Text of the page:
Your mother always told you to eat your veggies when you were younger. As it turns out, she was onto something: According to new Australian research, eating lots of vegetables can help older women keep their blood vessels healthy.
The study found that the greatest benefit came from cruciferous vegetables, including broccoli, cauliflower, Brussels sprouts and cabbage. It linked these strong-smelling veggies to less thickening of the carotid arteries, located in your neck. Keep reading to learn more.
Thickening of the carotid arteries is a sign of impending carotid artery disease
Carotid artery disease is a disease in which a waxy substance called plaque builds up inside your carotid arteries. There are two main types of carotid arteries, one on each side of your neck. These arteries divide into internal and external carotid arteries.
The internal carotid arteries supply oxygen-rich blood to your brain, while the external ones supply blood to your face, scalp, and neck.
Thickening of the carotid arteries as well as plaque build-up in these arteries are indicators of impending carotid artery disease. People who have carotid artery disease also have a higher risk for coronary artery disease.
For over 20 years, the health profession has been flat out wrong!
Discover the real secret behind 'The French Paradox'
And why you too could eat fine cheese, tasty fillet and enjoy perfect Merlot every day
The French are renowned for their high fat diet.
From buttery croissants and double-thick cream to duck fat, liver paté, decadent sauces and soft, oozy Camembert. Not a meal goes by where they don’t indulge foods rich in heart-clogging fat.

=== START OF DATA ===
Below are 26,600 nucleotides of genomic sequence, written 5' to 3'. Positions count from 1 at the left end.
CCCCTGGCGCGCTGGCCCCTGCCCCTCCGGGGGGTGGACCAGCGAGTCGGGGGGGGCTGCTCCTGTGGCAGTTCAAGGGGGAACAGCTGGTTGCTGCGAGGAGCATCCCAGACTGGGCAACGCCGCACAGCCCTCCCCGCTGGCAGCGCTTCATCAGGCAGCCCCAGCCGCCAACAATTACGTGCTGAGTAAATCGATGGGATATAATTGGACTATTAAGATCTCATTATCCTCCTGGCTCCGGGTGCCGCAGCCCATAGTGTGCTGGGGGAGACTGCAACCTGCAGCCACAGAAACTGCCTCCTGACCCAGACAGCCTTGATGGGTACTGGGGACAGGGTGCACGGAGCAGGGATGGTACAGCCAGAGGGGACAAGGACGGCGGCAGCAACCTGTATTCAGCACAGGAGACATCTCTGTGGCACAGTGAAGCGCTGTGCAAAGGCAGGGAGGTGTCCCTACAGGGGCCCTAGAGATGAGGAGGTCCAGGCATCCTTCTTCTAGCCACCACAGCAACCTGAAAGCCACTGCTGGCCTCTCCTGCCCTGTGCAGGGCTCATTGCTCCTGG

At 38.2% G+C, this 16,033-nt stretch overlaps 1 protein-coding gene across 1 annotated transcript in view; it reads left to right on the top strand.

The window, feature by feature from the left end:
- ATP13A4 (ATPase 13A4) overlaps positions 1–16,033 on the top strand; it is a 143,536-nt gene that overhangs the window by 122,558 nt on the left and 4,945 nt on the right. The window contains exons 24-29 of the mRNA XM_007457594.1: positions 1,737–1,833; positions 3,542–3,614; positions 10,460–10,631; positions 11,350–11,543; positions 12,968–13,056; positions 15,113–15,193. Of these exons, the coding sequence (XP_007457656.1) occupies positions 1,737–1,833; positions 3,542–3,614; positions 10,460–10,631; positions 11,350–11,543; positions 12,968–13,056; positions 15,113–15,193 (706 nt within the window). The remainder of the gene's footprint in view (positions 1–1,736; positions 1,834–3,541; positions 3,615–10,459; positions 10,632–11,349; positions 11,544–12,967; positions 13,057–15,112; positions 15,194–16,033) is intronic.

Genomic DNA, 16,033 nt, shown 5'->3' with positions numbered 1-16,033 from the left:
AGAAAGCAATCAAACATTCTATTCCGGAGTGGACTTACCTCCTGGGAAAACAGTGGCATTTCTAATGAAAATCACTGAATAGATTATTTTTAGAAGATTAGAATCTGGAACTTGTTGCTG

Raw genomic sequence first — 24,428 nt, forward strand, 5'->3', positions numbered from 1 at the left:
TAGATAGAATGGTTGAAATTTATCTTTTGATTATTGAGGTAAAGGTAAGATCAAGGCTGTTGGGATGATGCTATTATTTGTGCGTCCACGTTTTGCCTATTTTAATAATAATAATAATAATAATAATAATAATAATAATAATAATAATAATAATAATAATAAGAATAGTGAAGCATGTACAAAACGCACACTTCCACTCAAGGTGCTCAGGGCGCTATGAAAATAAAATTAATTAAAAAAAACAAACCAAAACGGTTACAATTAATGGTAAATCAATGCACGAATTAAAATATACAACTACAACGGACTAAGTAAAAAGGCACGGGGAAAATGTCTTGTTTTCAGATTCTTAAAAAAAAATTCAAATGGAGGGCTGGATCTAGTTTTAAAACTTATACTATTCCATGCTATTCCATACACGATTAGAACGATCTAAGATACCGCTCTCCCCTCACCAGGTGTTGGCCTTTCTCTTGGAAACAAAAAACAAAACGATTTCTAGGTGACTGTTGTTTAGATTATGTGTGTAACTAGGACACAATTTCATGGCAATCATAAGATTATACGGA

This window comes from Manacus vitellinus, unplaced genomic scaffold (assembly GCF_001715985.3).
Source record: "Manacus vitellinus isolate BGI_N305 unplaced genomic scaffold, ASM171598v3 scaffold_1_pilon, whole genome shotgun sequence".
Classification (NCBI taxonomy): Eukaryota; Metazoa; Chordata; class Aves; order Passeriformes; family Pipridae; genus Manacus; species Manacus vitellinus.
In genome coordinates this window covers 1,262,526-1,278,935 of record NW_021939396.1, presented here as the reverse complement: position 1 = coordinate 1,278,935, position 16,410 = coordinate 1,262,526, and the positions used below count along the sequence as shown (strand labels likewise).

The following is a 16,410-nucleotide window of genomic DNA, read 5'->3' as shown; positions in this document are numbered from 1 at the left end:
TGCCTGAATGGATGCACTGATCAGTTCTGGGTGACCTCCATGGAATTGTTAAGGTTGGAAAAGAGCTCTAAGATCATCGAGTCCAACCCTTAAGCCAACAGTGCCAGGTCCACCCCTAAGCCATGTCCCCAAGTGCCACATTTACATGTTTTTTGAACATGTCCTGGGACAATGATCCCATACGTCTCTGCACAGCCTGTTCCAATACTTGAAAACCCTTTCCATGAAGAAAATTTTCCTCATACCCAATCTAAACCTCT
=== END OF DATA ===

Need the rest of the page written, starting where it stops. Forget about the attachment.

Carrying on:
But here’s the surprising thing:
Their hearts are amazingly healthy!
In fact, according to the World Health Organisation, the average South African is three times more likely to suffer from heart problems than the French.
Even more surprising, their heart health stats are the third lowest in the world – just behind Korea and Japan.
How do they do it?
Find out here, PLUS, how you can trim down by enjoying your food...
Australian study links eating veggies to lower risk of carotid artery disease in older women
To reach their findings, the study team looked at nearly 1,000 women aged 70 and up. The women filled out questionnaires about how often they ate vegetables, with responses ranging from never to three or more times a day. Types of vegetables included cruciferous vegetables, leafy greens, onions, leeks, shallots, garlic, beans and yellow, orange or red vegetables.
Using sonograms, the tam measured the thickness of each woman’s carotid arteries and the amount of plaque they contained. They found that the artery walls of women who ate the most vegetables were about 0.05 mm thinner than those who ate the least.
Lead researcher Lauren Blekkenhorst said the difference might be significant because a 0.1 mm decrease in carotid wall thickness was linked to a 10% to 18% lower risk of stroke and heart attack. Blekkenhorst is a research associate in the School of Medical and Health Sciences at the University of Western Australia.
On average, each additional 15 g of vegetables in a day was tied to a nearly 1% thinner carotid artery wall. Cruciferous vegetables appeared to offer the biggest benefits.
The team published their full findings in the Journal of the American Heart Association
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